In 1846, US commodore James Biddle had sailed close to the entrance of Tokyo Bay seeking contact with the Japanese authorities to ask permission for American whaling ships to refuel and repair in Japanese harbors. He suffered the indignity of being towed back out to sea by the Japanese. Russia’s attempts to make contact had been similarly rebuffed. The other key Western powers—France and Germany—were also keenly aware that whomever had access to the harbors of Japan controlled the Pacific.
But the seas around Japan’s rocky coast were uncharted and notoriously dangerous, with treacherous currents and whirlpools. In 1848 the American whaler Lagoda had been wrecked off the coast of Hokkaido, Japan’s northernmost main island, and its crew were imprisoned. Several had died during their incarceration and the rest had been forced to trample upon a crucifix to prove their rejection of Christianity. A US naval ship eventually arrived and persuaded the Japanese to release the survivors, but there was outrage in the American press at their treatment.
America’s response to the Lagoda incident and the snubbing of Commodore Biddle not only transformed relations between Japan and the West forever, but would eventually destabilize the long-established order in East Asia, with cataclysmic consequences that still reverberate today.
In July 1853, seeking to sort out the Japan problem once and for all, Commodore Perry’s fleet of four heavily armed ships sailed into Kurihama Bay on the Pacific coast of Japan. Japan was believed to be rich in minerals, particularly gold and copper, but also, vitally for the new steam-powered ships, it had coal.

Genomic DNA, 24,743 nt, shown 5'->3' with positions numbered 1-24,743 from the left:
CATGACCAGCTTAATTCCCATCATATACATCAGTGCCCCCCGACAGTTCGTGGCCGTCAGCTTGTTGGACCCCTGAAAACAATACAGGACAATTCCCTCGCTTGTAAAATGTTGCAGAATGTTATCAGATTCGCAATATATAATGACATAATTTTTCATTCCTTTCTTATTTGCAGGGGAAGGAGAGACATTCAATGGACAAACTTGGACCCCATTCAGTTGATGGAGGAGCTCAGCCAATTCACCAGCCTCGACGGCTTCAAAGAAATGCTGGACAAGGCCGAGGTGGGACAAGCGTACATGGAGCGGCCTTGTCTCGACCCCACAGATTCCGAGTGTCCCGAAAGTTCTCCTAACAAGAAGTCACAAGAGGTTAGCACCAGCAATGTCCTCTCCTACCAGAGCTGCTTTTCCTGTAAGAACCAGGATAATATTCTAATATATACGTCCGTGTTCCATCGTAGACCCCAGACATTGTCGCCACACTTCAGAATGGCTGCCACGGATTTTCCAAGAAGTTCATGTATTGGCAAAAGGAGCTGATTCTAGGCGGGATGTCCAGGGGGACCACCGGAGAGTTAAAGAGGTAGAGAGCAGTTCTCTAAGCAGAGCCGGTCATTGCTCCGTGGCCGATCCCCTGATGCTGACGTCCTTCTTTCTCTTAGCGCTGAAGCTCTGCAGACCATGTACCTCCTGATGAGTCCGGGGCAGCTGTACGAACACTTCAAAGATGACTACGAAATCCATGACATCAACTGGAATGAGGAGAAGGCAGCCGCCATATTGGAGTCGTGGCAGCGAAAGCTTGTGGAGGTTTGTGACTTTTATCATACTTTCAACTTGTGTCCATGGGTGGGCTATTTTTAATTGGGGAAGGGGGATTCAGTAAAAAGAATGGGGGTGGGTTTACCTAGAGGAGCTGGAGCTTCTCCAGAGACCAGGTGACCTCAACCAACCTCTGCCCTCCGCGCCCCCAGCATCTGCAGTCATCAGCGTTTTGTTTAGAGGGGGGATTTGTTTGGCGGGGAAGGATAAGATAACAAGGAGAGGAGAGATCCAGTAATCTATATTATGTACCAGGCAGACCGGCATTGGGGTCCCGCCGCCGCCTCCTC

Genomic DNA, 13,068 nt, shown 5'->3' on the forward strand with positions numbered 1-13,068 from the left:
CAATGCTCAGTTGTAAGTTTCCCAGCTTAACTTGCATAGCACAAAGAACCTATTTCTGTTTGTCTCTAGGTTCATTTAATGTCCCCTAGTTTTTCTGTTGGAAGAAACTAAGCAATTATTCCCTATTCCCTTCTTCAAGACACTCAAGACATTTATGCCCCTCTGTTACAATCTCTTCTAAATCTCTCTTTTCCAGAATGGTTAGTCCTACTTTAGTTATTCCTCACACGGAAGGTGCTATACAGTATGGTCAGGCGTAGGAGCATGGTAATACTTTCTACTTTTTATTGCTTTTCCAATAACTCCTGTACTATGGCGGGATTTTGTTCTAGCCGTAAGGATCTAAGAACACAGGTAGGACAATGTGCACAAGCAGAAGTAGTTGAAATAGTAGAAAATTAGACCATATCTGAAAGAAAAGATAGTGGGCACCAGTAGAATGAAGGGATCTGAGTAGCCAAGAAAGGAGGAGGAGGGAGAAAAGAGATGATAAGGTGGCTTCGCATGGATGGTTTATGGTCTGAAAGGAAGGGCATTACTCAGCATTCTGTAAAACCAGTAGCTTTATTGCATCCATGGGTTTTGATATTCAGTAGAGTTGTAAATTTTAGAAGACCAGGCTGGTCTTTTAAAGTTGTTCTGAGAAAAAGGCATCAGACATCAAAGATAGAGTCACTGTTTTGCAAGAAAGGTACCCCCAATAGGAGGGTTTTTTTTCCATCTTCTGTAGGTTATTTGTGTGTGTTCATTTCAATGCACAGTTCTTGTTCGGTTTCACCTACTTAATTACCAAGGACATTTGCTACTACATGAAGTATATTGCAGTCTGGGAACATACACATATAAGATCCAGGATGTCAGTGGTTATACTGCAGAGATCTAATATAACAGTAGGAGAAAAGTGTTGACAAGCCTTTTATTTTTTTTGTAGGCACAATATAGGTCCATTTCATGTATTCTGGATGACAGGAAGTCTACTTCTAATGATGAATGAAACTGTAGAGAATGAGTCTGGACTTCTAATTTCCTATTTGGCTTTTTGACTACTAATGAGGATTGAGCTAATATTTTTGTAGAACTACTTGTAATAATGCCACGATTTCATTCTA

I am here now, on the waterfront at Kurihama where Perry’s sailors first landed, staring out at the sea, trying to think big thoughts about nations and cultures, colonial legacies and the sands of time, but the modern world is conspiring against me. There is the young family trying their best to make the most of their out-of-season trip to the beach, digging doggedly in the chilly wet sand a few feet away; there is the “Fuck the Police” graffiti (quite unusual in Japan) on a fisherman’s hut over to my right; and blotting the horizon are a cement works and electricity towers. None of these is helping conjure the epochal moment when Perry sailed into this modest bay south of Tokyo and changed the world.